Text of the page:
And with Matthijs de Ligt, Bentancur and Paulo Dybala making up their core for the future, the Bianconeri are in a healthy position to continue their monopolisation of Italian football for the foreseeable future.
The project at Inter, however, is an exciting one and with an elite coach at the helm, the Nerazzurri are probably two or three players away from transforming into a superpower once more.
So, although I’d give Juve the edge here, it’s also worth noting that Sarri has collected just one major honour in a 30-year coaching career- while ‘The Godfather’ has enjoyed a trophy-laden spell in management thus far.
Both Juve and Inter under their respective new managers this term have opted for a three-man midfield; with Maurizio Sarri often favouring a 4-3-1-2 or 4-3-3 with a deep-lying regista and two box-to-box ‘eights’, while Antonio Conte’s dynamic in midfield is somewhat similar in his tried and trusty 3-5-2.
Where the two slightly differ, however, is with their philosophies.
In possession, Sarri-ball is all about quick, vertical combinations to progress play, while Conte’s Inter, unsurprisingly, take a more direct approach with the aim of feeding Romelu Lukaku as fast as possible. While they’re also able to build-up with a little more patience, there’s nevertheless a clear emphasis on transitions.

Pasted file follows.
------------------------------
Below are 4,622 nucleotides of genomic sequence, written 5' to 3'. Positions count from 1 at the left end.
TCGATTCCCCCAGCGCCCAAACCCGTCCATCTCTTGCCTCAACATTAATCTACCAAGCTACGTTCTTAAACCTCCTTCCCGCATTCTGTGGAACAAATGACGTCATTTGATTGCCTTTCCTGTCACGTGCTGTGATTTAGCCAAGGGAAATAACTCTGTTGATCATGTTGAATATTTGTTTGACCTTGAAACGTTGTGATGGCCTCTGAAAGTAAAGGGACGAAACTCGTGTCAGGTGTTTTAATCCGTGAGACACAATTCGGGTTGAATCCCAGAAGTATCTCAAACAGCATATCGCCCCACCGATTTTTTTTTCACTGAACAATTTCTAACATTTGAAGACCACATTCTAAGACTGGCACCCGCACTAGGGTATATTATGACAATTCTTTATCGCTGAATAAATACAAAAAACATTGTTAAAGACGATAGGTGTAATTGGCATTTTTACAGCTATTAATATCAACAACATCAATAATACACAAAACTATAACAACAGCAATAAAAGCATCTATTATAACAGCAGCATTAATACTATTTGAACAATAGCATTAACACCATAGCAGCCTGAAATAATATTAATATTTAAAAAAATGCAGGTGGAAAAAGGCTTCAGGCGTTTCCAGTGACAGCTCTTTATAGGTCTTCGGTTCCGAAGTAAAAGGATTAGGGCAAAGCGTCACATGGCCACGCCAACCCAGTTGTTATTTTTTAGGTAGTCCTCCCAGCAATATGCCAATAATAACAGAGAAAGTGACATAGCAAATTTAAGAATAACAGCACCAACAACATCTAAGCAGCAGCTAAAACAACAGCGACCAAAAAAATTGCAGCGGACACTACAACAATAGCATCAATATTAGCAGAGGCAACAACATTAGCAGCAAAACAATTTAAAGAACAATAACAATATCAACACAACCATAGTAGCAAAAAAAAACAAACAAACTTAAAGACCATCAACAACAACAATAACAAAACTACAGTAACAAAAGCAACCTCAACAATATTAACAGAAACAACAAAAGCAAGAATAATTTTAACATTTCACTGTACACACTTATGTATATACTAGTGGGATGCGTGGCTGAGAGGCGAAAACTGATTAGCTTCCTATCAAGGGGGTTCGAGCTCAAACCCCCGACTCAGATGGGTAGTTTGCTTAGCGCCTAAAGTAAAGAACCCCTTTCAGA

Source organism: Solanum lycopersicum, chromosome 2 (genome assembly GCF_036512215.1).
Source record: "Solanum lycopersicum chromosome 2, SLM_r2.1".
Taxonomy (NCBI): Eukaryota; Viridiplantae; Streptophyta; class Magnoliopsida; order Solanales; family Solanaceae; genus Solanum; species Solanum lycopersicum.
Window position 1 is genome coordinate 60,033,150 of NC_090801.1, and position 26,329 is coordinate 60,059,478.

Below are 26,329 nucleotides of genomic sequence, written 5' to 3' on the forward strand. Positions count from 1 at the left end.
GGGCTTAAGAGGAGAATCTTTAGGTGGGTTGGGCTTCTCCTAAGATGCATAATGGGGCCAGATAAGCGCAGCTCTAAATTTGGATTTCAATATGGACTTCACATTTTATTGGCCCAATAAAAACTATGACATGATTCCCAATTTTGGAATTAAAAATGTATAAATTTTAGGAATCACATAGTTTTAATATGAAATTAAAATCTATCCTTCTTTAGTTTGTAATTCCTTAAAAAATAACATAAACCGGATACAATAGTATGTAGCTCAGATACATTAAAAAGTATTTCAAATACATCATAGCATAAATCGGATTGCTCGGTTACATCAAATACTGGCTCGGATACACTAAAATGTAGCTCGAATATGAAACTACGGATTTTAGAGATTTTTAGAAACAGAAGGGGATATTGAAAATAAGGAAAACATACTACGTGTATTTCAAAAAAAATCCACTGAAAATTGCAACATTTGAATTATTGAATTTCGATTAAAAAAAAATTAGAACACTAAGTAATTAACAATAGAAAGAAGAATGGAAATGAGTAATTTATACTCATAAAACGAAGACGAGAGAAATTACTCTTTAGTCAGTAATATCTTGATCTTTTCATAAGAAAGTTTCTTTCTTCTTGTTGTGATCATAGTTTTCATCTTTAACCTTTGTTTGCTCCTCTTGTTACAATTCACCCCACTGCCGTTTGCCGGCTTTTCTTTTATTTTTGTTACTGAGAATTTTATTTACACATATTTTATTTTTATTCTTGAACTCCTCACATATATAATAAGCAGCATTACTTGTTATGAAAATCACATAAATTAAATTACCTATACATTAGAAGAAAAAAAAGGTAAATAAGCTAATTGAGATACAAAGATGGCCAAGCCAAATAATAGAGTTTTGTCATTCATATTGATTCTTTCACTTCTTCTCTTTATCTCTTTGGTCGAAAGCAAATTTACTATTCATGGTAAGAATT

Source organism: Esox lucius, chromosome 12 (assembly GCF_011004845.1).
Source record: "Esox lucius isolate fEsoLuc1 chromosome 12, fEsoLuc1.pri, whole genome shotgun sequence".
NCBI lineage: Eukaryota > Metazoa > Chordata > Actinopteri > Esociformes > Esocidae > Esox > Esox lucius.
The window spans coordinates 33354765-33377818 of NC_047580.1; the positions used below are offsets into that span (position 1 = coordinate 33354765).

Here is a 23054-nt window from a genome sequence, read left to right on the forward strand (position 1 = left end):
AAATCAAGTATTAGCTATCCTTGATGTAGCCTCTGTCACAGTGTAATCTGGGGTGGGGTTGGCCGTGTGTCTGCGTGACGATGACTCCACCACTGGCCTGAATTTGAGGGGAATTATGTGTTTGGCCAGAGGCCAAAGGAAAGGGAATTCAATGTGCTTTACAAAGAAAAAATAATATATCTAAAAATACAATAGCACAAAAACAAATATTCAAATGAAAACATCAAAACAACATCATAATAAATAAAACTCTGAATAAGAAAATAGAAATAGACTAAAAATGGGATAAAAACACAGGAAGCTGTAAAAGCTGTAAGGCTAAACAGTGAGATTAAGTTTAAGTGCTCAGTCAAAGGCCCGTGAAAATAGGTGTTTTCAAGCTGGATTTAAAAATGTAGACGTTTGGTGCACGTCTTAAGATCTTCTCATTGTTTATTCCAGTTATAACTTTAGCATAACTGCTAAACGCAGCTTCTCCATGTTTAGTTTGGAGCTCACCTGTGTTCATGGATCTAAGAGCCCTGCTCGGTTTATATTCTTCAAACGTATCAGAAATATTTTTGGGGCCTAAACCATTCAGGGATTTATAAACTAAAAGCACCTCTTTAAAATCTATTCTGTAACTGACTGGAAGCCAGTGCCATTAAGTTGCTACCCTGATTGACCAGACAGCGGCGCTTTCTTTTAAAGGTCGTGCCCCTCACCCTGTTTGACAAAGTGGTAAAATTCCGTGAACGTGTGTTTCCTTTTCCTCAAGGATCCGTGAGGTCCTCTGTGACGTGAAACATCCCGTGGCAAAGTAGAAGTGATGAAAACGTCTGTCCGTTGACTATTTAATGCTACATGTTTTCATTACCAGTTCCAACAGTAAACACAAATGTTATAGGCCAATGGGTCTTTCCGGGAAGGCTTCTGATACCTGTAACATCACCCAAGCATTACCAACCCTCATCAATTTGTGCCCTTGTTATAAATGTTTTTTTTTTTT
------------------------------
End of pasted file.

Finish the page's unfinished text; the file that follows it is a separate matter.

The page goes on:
And with his impressive vision and passing range, Tonali is probably more suited to Conte’s counters than Sarri’s combinations. The fact Brescia are a side who often surrender possession means the press-resistant Tonali isn’t exactly the high-volume passer Sarri desires from his number six. The 20-year-old, meanwhile, has been key in kick-starting his side’s attacking transitions with not only drilled long-range passes, but determined ball-carries as well, similar to Brozovic.
From a defensive perspective, I don’t have any concerns either way.
Tonali is an incredibly astute defender who reads the game to a high standard and is rarely caught out of position. Whether he’s given the task of remaining disciplined in a compact block or fiercely pressing an opponent higher up the pitch, the Italian has the capacity to master either role in any side.
It’s incredibly close between the two and overall, either giant would be a good fit in the long-term.
As it stands, it appears the only obvious opening for Tonali to make an immediate impact at either side is in a number eight role at Juventus. But despite his versatility and creative nous, his future lies as a number six.
Therefore, with Sarri gushing over 22-year-old Bentancur at the base of midfield, Inter may well be a smarter move.
Sure, minutes will be hard to come by initially – with the Nerazzurri boasting one of the finest defensive midfielders in Europe with Brozovic – but there’s certainly scope for the talented Tonali to play a rotational role to start, before evolving into the long-term regista under the Croat’s guidance in what proves to be a mightily exciting era with Conte at the helm.